It would certainly be a departure for Iran, although it has assassinated its own dissidents abroad since the 1979 Islamic revolution, and it has used Hezbollah guerrillas in Lebanon and Shi’ite militias in Iraq to further its own aims.

Decision-making in Tehran is murky and factional rivalry is rife. But the idea that rogue Quds elements could concoct such a momentous plot seems a stretch. That Supreme Leader Ayatollah Ali Khamenei would authorize it seems more so.

“The United States would not blame the IRGC (Iranian Revolutionary Guard Corps) without substantial evidence,” argued U.S.-based global intelligence company Stratfor.

“However, this plot seems far-fetched considering the Iranian intelligence services’ usual methods of operation and the fact that its ramifications would involved substantial political risk,” it added.

Former CIA agent Robert Baer poured scorn on the reported Iranian conspiracy. “This stinks to holy hell,” he told Britain’s Guardian newspaper. “The Quds Force are very good. They don’t sit down with people they don’t know and make a plot. They use proxies and they are professional about it.”

CONSEQUENCES UNCLEAR

How this lurid episode in the adversarial relationships between Iran, the United States and its Saudi ally will play out in a Middle East already in turmoil is not yet clear.

Iran’s parliamentary speaker, Ali Larijani, said the “fabricated allegations” were a U.S. bid to divert attention from Arab uprisings that Iran says were inspired by its own Islamic revolution which toppled the U.S.-backed Shah in 1979.

Tehran has watched in glee as popular revolts have ousted U.S. allies in Egypt and Tunisia, even if Islam has not been the overt driving force behind the surge of Arab unrest – it may have more in common with Iran’s own street protests against President Mahmoud Ahmadinejad’s disputed re-election in 2009.

Iran, however, is disconcerted by the upheaval in Syria, its only solid Arab ally and overland link to Hezbollah.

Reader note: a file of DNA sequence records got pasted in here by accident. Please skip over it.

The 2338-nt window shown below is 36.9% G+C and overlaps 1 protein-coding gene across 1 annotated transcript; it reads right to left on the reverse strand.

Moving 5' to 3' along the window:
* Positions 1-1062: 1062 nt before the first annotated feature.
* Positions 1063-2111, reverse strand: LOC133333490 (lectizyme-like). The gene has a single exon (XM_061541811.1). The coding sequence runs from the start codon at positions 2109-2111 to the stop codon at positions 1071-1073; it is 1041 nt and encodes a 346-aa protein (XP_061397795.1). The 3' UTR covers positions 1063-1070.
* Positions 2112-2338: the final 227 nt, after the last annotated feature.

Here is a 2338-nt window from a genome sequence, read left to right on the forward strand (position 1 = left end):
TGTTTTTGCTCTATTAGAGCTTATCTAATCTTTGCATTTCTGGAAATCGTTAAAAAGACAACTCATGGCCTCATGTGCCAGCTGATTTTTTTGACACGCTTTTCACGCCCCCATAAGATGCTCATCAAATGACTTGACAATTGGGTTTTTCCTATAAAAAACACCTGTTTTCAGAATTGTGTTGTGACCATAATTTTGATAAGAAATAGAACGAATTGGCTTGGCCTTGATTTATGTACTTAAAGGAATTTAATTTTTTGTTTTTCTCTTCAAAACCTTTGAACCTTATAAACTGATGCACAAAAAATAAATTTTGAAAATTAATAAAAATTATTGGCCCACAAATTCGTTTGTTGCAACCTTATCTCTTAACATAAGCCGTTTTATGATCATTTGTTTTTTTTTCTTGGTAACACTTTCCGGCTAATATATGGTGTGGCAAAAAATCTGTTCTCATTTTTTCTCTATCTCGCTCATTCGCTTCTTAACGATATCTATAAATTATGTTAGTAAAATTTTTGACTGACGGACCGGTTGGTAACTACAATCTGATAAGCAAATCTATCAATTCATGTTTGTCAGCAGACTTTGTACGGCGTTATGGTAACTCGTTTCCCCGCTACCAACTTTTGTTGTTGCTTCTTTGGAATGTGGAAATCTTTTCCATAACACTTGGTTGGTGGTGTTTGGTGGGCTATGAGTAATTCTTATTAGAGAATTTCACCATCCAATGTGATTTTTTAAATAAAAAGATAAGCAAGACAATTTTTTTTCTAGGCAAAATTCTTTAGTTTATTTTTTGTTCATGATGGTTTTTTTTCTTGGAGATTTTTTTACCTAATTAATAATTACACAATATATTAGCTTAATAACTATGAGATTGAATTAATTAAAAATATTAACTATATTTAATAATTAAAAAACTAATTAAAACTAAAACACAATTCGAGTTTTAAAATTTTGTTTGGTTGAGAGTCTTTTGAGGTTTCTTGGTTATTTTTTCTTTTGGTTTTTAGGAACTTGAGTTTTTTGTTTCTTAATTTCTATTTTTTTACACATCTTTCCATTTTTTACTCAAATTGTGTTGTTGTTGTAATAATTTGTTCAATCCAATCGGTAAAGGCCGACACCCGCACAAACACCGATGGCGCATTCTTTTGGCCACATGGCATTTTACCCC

The fall of President Bashar al-Assad would damage Iran’s “resistance” axis and perhaps strengthen Saudi Arabia and Turkey, its main Sunni rivals for influence in the Middle East.

Major General Qasem Soleimani, the head of the Quds Force, is already on a U.S. sanctions list for allegedly supporting Assad’s violent six-month-old crackdown on dissent.

Nevertheless, it seems doubtful that any of the protagonists would want to use the alleged Iranian plot as a pretext for all-out confrontation in a region the world depends on for oil.

Given that no one was hurt, Iran, the United States and Saudi Arabia may avert any violent fallout — although Washington clearly intends to push for further international punishment of Iran for its defiance of U.S. policy.

“More U.S. sanctions will be about the limit of it,” said Alastair Newton, a former senior British Foreign Office official and now senior political analyst for Japanese bank Nomura. “The U.S. case hardly looks solid, either, so let’s wait and see.”

U.S. officials have themselves acknowledged that the details of the plot smack of a Hollywood script, with Secretary of State Hillary Clinton jesting: “Nobody could make that up, right?”

(Additional reporting by Parisa Hafezi in Tehran, Peter Apps and Dmitry Zhdannikov in London, and Washington/New York bureaux; Editing by Alastair Macdonald)